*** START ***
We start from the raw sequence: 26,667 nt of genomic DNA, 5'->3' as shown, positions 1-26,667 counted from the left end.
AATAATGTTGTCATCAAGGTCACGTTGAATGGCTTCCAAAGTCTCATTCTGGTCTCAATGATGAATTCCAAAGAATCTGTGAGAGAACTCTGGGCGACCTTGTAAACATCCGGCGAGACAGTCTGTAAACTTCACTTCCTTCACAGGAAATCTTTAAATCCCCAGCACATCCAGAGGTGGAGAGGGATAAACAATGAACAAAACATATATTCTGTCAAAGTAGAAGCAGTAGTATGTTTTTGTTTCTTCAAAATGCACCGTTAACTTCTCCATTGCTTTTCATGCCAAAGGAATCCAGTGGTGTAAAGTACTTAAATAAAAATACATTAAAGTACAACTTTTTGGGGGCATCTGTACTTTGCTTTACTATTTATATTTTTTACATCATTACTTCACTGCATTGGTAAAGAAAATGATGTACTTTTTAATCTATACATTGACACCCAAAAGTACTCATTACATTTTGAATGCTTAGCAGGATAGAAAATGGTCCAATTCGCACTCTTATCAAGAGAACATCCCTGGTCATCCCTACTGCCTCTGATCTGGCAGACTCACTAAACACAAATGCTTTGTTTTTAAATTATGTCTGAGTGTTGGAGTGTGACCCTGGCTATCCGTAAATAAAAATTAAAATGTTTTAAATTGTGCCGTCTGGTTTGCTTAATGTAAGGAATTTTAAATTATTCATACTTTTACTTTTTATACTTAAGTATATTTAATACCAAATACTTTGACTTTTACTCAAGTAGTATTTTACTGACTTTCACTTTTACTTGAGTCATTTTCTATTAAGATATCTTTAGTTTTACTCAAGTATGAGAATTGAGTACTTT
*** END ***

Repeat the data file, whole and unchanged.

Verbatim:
We start from the raw sequence: 26,667 nt of genomic DNA, 5'->3' as shown, positions 1-26,667 counted from the left end.
AATAATGTTGTCATCAAGGTCACGTTGAATGGCTTCCAAAGTCTCATTCTGGTCTCAATGATGAATTCCAAAGAATCTGTGAGAGAACTCTGGGCGACCTTGTAAACATCCGGCGAGACAGTCTGTAAACTTCACTTCCTTCACAGGAAATCTTTAAATCCCCAGCACATCCAGAGGTGGAGAGGGATAAACAATGAACAAAACATATATTCTGTCAAAGTAGAAGCAGTAGTATGTTTTTGTTTCTTCAAAATGCACCGTTAACTTCTCCATTGCTTTTCATGCCAAAGGAATCCAGTGGTGTAAAGTACTTAAATAAAAATACATTAAAGTACAACTTTTTGGGGGCATCTGTACTTTGCTTTACTATTTATATTTTTTACATCATTACTTCACTGCATTGGTAAAGAAAATGATGTACTTTTTAATCTATACATTGACACCCAAAAGTACTCATTACATTTTGAATGCTTAGCAGGATAGAAAATGGTCCAATTCGCACTCTTATCAAGAGAACATCCCTGGTCATCCCTACTGCCTCTGATCTGGCAGACTCACTAAACACAAATGCTTTGTTTTTAAATTATGTCTGAGTGTTGGAGTGTGACCCTGGCTATCCGTAAATAAAAATTAAAATGTTTTAAATTGTGCCGTCTGGTTTGCTTAATGTAAGGAATTTTAAATTATTCATACTTTTACTTTTTATACTTAAGTATATTTAATACCAAATACTTTGACTTTTACTCAAGTAGTATTTTACTGACTTTCACTTTTACTTGAGTCATTTTCTATTAAGATATCTTTAGTTTTACTCAAGTATGAGAATTGAGTACTTT